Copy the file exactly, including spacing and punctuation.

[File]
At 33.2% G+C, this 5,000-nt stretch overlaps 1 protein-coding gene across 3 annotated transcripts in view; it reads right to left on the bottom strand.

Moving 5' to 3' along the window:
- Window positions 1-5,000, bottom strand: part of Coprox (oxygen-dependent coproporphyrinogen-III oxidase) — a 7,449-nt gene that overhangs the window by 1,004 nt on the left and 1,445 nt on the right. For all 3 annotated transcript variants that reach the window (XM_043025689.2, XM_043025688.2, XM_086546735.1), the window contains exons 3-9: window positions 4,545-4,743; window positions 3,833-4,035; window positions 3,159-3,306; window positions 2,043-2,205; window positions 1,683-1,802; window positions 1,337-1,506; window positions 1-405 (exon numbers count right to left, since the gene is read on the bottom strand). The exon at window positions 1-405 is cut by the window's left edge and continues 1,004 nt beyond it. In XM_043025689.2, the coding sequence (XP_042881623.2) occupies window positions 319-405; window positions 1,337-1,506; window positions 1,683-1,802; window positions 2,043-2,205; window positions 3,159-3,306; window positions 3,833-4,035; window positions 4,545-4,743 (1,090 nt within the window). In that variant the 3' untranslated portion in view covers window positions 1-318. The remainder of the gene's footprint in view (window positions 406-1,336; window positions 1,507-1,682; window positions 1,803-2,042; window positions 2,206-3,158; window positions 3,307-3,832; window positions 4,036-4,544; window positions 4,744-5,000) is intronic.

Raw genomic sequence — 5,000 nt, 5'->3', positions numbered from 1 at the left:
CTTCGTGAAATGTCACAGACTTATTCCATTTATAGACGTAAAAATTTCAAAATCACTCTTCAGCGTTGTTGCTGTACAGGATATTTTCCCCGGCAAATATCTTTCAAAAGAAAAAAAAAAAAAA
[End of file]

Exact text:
At 33.2% G+C, this 5,000-nt stretch overlaps 1 protein-coding gene across 3 annotated transcripts in view; it reads right to left on the bottom strand.

Moving 5' to 3' along the window:
- Window positions 1-5,000, bottom strand: part of Coprox (oxygen-dependent coproporphyrinogen-III oxidase) — a 7,449-nt gene that overhangs the window by 1,004 nt on the left and 1,445 nt on the right. For all 3 annotated transcript variants that reach the window (XM_043025689.2, XM_043025688.2, XM_086546735.1), the window contains exons 3-9: window positions 4,545-4,743; window positions 3,833-4,035; window positions 3,159-3,306; window positions 2,043-2,205; window positions 1,683-1,802; window positions 1,337-1,506; window positions 1-405 (exon numbers count right to left, since the gene is read on the bottom strand). The exon at window positions 1-405 is cut by the window's left edge and continues 1,004 nt beyond it. In XM_043025689.2, the coding sequence (XP_042881623.2) occupies window positions 319-405; window positions 1,337-1,506; window positions 1,683-1,802; window positions 2,043-2,205; window positions 3,159-3,306; window positions 3,833-4,035; window positions 4,545-4,743 (1,090 nt within the window). In that variant the 3' untranslated portion in view covers window positions 1-318. The remainder of the gene's footprint in view (window positions 406-1,336; window positions 1,507-1,682; window positions 1,803-2,042; window positions 2,206-3,158; window positions 3,307-3,832; window positions 4,036-4,544; window positions 4,744-5,000) is intronic.

Raw genomic sequence — 5,000 nt, 5'->3', positions numbered from 1 at the left:
CTTCGTGAAATGTCACAGACTTATTCCATTTATAGACGTAAAAATTTCAAAATCACTCTTCAGCGTTGTTGCTGTACAGGATATTTTCCCCGGCAAATATCTTTCAAAAGAAAAAAAAAAAAAA